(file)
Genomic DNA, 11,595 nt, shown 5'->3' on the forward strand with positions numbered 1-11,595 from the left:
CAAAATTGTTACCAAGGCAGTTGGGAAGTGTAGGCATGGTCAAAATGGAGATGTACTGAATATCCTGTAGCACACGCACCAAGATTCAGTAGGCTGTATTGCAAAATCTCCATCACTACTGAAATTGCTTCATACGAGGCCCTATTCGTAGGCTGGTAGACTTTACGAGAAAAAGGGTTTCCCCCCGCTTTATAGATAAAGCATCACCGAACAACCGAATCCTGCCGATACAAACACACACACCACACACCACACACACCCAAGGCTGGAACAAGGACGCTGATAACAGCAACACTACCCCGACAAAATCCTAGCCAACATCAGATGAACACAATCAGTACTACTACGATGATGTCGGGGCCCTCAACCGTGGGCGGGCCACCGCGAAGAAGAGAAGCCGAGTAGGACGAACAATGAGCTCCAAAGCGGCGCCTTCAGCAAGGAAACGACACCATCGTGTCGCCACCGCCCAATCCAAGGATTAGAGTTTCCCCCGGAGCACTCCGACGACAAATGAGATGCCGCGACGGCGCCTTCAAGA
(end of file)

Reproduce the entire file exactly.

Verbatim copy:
Genomic DNA, 11,595 nt, shown 5'->3' on the forward strand with positions numbered 1-11,595 from the left:
CAAAATTGTTACCAAGGCAGTTGGGAAGTGTAGGCATGGTCAAAATGGAGATGTACTGAATATCCTGTAGCACACGCACCAAGATTCAGTAGGCTGTATTGCAAAATCTCCATCACTACTGAAATTGCTTCATACGAGGCCCTATTCGTAGGCTGGTAGACTTTACGAGAAAAAGGGTTTCCCCCCGCTTTATAGATAAAGCATCACCGAACAACCGAATCCTGCCGATACAAACACACACACCACACACCACACACACCCAAGGCTGGAACAAGGACGCTGATAACAGCAACACTACCCCGACAAAATCCTAGCCAACATCAGATGAACACAATCAGTACTACTACGATGATGTCGGGGCCCTCAACCGTGGGCGGGCCACCGCGAAGAAGAGAAGCCGAGTAGGACGAACAATGAGCTCCAAAGCGGCGCCTTCAGCAAGGAAACGACACCATCGTGTCGCCACCGCCCAATCCAAGGATTAGAGTTTCCCCCGGAGCACTCCGACGACAAATGAGATGCCGCGACGGCGCCTTCAAGA